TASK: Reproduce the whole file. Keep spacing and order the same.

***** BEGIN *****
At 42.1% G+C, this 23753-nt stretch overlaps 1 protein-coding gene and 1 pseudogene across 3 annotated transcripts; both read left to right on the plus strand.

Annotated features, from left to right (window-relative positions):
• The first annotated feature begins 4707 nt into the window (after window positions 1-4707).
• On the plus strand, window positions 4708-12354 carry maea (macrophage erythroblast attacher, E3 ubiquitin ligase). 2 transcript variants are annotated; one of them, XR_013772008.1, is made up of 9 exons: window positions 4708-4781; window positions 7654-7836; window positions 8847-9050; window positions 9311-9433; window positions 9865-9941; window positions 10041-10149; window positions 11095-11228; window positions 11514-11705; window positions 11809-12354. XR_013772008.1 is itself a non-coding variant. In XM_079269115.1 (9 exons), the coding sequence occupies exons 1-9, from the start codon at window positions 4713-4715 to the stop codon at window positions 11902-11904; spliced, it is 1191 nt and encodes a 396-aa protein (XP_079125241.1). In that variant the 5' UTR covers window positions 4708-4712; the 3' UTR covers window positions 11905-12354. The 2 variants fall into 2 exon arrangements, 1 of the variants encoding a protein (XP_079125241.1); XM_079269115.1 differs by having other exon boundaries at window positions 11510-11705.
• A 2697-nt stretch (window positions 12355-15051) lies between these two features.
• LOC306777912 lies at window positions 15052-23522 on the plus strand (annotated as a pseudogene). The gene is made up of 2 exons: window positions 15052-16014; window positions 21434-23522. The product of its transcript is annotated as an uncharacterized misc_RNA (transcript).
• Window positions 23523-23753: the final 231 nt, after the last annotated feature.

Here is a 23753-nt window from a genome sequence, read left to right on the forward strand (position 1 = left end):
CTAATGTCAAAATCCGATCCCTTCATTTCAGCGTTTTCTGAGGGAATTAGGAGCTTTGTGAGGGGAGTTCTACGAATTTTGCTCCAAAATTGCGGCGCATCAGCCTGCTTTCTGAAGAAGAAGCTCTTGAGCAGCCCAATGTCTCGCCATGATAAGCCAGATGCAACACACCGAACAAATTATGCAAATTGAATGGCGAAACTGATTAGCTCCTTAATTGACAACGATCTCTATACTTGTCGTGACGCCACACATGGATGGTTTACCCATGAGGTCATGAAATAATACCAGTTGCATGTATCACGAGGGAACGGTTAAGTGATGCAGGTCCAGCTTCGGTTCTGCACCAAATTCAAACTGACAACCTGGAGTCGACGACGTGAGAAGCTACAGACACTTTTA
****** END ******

At 42.1% G+C, this 23753-nt stretch overlaps 1 protein-coding gene and 1 pseudogene across 3 annotated transcripts; both read left to right on the plus strand.

Annotated features, from left to right (window-relative positions):
• The first annotated feature begins 4707 nt into the window (after window positions 1-4707).
• On the plus strand, window positions 4708-12354 carry maea (macrophage erythroblast attacher, E3 ubiquitin ligase). 2 transcript variants are annotated; one of them, XR_013772008.1, is made up of 9 exons: window positions 4708-4781; window positions 7654-7836; window positions 8847-9050; window positions 9311-9433; window positions 9865-9941; window positions 10041-10149; window positions 11095-11228; window positions 11514-11705; window positions 11809-12354. XR_013772008.1 is itself a non-coding variant. In XM_079269115.1 (9 exons), the coding sequence occupies exons 1-9, from the start codon at window positions 4713-4715 to the stop codon at window positions 11902-11904; spliced, it is 1191 nt and encodes a 396-aa protein (XP_079125241.1). In that variant the 5' UTR covers window positions 4708-4712; the 3' UTR covers window positions 11905-12354. The 2 variants fall into 2 exon arrangements, 1 of the variants encoding a protein (XP_079125241.1); XM_079269115.1 differs by having other exon boundaries at window positions 11510-11705.
• A 2697-nt stretch (window positions 12355-15051) lies between these two features.
• LOC306777912 lies at window positions 15052-23522 on the plus strand (annotated as a pseudogene). The gene is made up of 2 exons: window positions 15052-16014; window positions 21434-23522. The product of its transcript is annotated as an uncharacterized misc_RNA (transcript).
• Window positions 23523-23753: the final 231 nt, after the last annotated feature.

Here is a 23753-nt window from a genome sequence, read left to right on the forward strand (position 1 = left end):
CTAATGTCAAAATCCGATCCCTTCATTTCAGCGTTTTCTGAGGGAATTAGGAGCTTTGTGAGGGGAGTTCTACGAATTTTGCTCCAAAATTGCGGCGCATCAGCCTGCTTTCTGAAGAAGAAGCTCTTGAGCAGCCCAATGTCTCGCCATGATAAGCCAGATGCAACACACCGAACAAATTATGCAAATTGAATGGCGAAACTGATTAGCTCCTTAATTGACAACGATCTCTATACTTGTCGTGACGCCACACATGGATGGTTTACCCATGAGGTCATGAAATAATACCAGTTGCATGTATCACGAGGGAACGGTTAAGTGATGCAGGTCCAGCTTCGGTTCTGCACCAAATTCAAACTGACAACCTGGAGTCGACGACGTGAGAAGCTACAGACACTTTTA